Nakajima settled quicker, getting his powerful left hand into play early on. Chiba on the other hand used his footwork, to try and create some space, but struggled to get his own offense off, and looked negative whilst Nakajiam seemed to be the one force the action. What little there was. After 4 rounds the open scoring was announced, with two judges having Nakajima up 40-36 and the third having the bout 39-37.
Knowing he was behind Chiba began to let his hands go more in the middle rounds, in an attempt to swing things his way. Sadly though Nakajima's work increased as Chiba threw more and Chiba's attempt to turn the bout around was essentially sniffed out by the taller, heavier handed Nakajima, who's 1-2 and right hook were telling punches. The attempted fight back from Chiba didn't really close the scores down when they were announced after 8 rounds, with scores of 79-73, twice, and 77-75 all in favour of Nakajima.
Knowing the bout was pretty much in the bag Nakajima began to play safe in the finals stages, whilst Chiba became more aggressive, giving his all in rounds 9, 10 and 11, before Nakajima regained his composure and and took the final round. After 12 rounds the bout was a clear Nakajima win, with scores of 1119-109, 117-111 and 116-112.
The second title bout saw the heavy handed Satoshi Shimizu (10-1, 9) [清水 聡] unify his OPBF Featherweight title with the WBO Asia Pacific title, as he defeated Musashi Mori (12-1, 7) [森 武蔵] and took his first decision victory since turning professional.
Morie started well, getting his jab going, but Shimizu was equal to it, and and as the early stages got going the men regularly exchanged punches up close, in some thrilling moments of action. right through the first third of the fight this was high tempo, and high tension, with Shimizu's power always giving a sense that anything could happen. After 4 rounds the judges were all over the place, with scores of 39-37, each way, and 38-38.
Mori started to go inside and attack the tall body of Shimizu in round 5 but Shimizu was equal to it, responding with his own body shot, as the phone booth war continued. By round 7 however it seemed Shimizu's power was starting to take a toll on Mori and in round 8 Mori was starting to bleed from the nose. After 8 rounds Shimizu was starting to establish himself on the scorecards, leading 78-74, twice, and 77-75, giving him the edge as we went into the final rounds.
It was then that the pace started to slow, as Shimizu started to use his jab, yes he does actually have one!, and conttrolled the range. He was keeping Mori at range, and kept the bout long, which really did neeutralise Mori and his inside work. As a result of this control Shimizu ended up taking a clear decision, with scores of 118-110, twice, and 116-112 to unify the regional titles and move towards a potential world title fight. As for Mori this is a major set back, but at just 21 years old he really does have time on his side to rebuild and come again.
Tomorrow at Korakuen Hall fight fans are set to get something a little bit special as WBO Asia Pacific Featherweight champion Musashi Mori (12-0, 7) [森 武蔵] takes on OPBF champion Satoshi Shimizu (9-1, 9) [清水 聡] in a mouth watering clash of regional champions.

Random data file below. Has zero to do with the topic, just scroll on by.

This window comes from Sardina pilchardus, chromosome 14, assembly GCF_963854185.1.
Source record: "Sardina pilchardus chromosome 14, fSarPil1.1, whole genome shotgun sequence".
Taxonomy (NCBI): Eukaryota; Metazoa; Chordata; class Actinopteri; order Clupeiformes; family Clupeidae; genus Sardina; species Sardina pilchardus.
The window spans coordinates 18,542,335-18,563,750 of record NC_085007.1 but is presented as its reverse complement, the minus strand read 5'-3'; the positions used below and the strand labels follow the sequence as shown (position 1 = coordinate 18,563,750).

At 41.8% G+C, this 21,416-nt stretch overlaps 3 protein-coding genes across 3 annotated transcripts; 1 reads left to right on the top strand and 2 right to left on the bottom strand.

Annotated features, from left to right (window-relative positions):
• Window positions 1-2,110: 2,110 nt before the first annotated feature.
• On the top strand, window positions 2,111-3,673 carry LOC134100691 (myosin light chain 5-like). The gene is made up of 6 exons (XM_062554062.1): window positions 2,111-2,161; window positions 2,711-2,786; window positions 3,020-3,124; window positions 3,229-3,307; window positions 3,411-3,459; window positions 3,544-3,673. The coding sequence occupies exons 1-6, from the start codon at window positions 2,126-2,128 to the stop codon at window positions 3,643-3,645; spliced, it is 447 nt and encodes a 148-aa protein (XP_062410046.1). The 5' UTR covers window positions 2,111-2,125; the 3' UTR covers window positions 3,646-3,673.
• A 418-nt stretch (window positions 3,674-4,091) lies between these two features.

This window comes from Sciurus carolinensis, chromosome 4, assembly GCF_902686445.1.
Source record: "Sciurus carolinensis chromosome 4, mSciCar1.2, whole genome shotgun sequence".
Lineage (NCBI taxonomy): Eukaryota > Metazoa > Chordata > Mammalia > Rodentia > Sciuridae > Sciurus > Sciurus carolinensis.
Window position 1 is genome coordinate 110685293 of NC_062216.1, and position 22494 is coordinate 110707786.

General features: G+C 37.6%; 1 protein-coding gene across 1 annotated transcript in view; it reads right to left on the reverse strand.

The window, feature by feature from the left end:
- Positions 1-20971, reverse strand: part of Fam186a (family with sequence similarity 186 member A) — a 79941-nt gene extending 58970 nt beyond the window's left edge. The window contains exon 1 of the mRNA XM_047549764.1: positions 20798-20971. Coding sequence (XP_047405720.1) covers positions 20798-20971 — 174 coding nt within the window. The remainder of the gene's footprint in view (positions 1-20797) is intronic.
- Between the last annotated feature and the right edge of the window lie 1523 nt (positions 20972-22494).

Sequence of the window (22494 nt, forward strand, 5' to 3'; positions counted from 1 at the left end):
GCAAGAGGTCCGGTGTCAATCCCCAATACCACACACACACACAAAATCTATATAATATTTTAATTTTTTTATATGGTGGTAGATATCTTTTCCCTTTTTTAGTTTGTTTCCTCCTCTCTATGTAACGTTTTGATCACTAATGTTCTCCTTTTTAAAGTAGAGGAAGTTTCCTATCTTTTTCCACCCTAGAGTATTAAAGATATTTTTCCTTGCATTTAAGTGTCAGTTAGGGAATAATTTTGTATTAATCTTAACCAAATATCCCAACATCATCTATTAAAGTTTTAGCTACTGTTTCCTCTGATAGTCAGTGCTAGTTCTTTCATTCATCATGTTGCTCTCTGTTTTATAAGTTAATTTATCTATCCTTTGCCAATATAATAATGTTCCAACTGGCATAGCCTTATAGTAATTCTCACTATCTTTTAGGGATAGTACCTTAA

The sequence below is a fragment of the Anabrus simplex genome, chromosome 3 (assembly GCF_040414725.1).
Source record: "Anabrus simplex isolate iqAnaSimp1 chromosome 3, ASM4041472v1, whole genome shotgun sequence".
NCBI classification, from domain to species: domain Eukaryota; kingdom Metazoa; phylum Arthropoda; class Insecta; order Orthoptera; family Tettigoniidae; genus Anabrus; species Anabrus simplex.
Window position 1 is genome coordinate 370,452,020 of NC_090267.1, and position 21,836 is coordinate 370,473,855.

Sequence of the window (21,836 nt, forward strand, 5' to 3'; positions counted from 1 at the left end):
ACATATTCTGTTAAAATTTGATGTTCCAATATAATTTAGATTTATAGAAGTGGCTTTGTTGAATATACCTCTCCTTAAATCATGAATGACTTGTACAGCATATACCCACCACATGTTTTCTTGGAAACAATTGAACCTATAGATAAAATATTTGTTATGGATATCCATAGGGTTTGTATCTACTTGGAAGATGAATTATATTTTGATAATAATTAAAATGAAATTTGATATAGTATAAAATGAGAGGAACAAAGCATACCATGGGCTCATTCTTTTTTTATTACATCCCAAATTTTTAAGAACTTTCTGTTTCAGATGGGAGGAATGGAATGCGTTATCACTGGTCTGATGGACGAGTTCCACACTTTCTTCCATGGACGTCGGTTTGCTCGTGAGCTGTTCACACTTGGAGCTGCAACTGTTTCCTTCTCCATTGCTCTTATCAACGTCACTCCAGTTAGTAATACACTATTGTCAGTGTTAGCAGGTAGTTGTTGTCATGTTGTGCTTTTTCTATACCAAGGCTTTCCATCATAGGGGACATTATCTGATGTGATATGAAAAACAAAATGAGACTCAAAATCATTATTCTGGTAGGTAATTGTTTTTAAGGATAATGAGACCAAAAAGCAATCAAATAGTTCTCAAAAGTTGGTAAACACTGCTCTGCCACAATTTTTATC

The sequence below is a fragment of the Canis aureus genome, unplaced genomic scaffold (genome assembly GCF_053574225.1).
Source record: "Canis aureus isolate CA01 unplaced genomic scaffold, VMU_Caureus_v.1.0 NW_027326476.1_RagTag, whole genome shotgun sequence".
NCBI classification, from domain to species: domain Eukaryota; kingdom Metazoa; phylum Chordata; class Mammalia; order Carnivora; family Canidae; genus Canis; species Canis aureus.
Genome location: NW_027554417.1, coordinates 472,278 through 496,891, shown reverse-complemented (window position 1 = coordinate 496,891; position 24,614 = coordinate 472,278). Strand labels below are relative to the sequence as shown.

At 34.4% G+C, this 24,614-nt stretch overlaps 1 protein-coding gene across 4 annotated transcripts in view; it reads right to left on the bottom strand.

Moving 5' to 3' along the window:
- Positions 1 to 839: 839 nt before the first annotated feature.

The bout mixes not just regional champions, but also men with very, very different in ring styles, and men who are at very different points in their careers. This isn't just a regional unification bout, but it's also a legitimate must win fight for one of the fighters, and chance for both to take strides towards a potential world title fight.
Today the two men took part in their weigh in for the bout and both men came in comfortably under the 126lb limit.
On the scales the 35 year old Shimizu, the much taller and older man, was around 125.5lbs. He is a man who cannot afford a loss, and will know that if he loses here his career is essentially over. Despite know his career is on the line, he seemed really confident here, explaining he was in very good condition, had spared between 80 and 90 rounds and was able to prepare perfectly, despite the bout being delayed 8 days due to a recent state of emergency in Tokyo.
Interestingly Shimizu spoke about how this was the most important bout of his career and gives him a chance to move on to world title bouts.
Despite being the shorter man Mori was actually the heavier man, weighing in at around 125.75lbs, and he looked in really good shape and condition. He seemed fully aware of Shimizu's strengths, admitting that one mistake could be the end of his unbeaten record, and that he had to be be very careful of Shimizu's height and reach. Despute that he has been advised by trainer Ismael Salas to use a busy jab, and fight to a gameplan.
If he wins the 21 year old Mori would be knocking on the door of a world title fight, and is already ranked #4 by the WBO.
For fans wanting to watch this one, it won't be aired live, but will be shown on tape delay this coming weekend, on Fuji TV.
Related - Shimizu and Mori battle for Asian dominance in regional unification!
(Image courtesy of Ohashi Gym)